Highly robust superhydrophobic coating of aluminum 2024-T3 alloy for corrosion mitigation, deicing, and self-cleaning of aircraft
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Metals and alloys are used extensively because of their characteristics, including high strength, ability to bear heavy loads and stress, ductility, machinability, and so on. Metals and alloys are subject to corrosion when they come in contact with an aggressive environment. Among all the metals and alloys, aluminum is primarily used for various applications under aggressive atmospheric conditions, which result in its loss of metallic luster, changes in the dimensions of the aluminum, and its loss of strength. Many techniques have been used to minimize the corrosion of aluminum and its alloys, one of which is to employ a plasma surface cleaning treatment. Using this technique to fabricate the aluminum surface as a superhydrophobic (SH)-coated surface is the ultimate goal, whereby the coated surface becomes a water-fearing surface, can resist corrosion for a longer period of time, and can be applied as the best surface for icing conditions. Heat treatment was executed on the surface to make the SH coating highly robust. The corrosive behavior of Aluminum 2024-T3 alloy was tested using a 3.0% sodium chloride (NaCl) solution, which is an aggressive solution. The resulting behavior was investigated by means of contact angle measurement, linear polarization, electrochemical impedance spectroscopy (EIS), Fourier transform-infrared (FTIR) spectroscopy, Vickers microhardness, and salt soaking. Additional tests—tape adhesive, deicing, freezing time, supercooled water, and self-cleaning—were performed to show that the surface coat remains superhydrophobic schematically. It was discovered that the plasma surface cleaning treatment increases the adhesiveness between the substrate and the top coat, which results in the coated surface remaining superhydrophobic for a long period of time. The corrosion rate of the surface is also reduced, which provides a double benefit.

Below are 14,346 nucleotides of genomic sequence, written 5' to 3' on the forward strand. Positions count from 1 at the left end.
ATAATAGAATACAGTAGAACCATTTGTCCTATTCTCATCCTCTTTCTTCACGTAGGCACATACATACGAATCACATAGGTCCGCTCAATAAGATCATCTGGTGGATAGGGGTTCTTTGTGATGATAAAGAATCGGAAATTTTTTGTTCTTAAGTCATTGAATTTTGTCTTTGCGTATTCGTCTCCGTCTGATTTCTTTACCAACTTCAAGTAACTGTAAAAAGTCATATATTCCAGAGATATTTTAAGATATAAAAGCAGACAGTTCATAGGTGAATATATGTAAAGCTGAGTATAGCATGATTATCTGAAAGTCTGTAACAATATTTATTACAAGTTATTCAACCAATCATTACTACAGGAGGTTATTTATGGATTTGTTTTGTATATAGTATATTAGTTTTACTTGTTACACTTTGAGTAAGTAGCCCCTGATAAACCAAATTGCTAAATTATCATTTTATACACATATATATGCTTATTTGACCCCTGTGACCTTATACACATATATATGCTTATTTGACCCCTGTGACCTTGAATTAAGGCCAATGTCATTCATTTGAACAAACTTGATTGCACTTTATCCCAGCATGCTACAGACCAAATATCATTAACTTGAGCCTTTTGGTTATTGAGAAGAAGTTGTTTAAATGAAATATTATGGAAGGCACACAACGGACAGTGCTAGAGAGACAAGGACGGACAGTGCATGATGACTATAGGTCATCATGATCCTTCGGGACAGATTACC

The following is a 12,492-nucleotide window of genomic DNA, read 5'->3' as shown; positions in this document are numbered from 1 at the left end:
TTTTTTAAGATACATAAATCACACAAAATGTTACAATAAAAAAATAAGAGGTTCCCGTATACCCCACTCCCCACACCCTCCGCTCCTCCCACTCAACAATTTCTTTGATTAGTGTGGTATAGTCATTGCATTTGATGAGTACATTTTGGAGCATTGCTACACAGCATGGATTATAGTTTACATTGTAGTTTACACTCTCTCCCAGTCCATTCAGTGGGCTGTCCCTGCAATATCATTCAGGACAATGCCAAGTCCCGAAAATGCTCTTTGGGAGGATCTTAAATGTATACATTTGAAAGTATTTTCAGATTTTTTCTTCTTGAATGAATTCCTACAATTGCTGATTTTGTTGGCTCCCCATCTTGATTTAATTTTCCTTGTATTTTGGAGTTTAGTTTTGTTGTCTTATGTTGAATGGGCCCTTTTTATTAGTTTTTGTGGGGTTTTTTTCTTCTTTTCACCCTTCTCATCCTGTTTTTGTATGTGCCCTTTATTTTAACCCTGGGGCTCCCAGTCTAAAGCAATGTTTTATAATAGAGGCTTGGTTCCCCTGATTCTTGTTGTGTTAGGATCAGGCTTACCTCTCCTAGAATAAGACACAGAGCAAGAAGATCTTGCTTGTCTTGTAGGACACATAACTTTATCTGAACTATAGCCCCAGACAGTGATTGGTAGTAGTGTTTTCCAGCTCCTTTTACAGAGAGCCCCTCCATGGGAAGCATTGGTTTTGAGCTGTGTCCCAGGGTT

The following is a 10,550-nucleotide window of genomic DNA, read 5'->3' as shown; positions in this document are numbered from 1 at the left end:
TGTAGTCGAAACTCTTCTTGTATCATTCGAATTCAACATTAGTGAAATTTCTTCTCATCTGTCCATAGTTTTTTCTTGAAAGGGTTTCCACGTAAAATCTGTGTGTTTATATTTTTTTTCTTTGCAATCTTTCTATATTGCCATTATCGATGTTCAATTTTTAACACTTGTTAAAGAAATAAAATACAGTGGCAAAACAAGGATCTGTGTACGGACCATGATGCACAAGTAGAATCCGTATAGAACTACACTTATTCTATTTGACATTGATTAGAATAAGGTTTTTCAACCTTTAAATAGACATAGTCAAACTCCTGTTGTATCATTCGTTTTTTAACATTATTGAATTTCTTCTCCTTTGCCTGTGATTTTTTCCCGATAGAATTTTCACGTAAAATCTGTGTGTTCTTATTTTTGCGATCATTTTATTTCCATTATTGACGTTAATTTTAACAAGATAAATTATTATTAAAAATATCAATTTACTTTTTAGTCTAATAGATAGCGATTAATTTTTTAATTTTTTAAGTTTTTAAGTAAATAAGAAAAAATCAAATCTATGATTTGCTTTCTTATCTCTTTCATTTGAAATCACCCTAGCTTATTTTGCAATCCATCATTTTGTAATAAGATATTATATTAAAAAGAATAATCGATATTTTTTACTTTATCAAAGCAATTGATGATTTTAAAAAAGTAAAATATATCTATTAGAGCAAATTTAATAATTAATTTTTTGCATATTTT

Thesis (M.S.)-- Wichita State University, College of Engineering, Dept. of Mechanical Engineering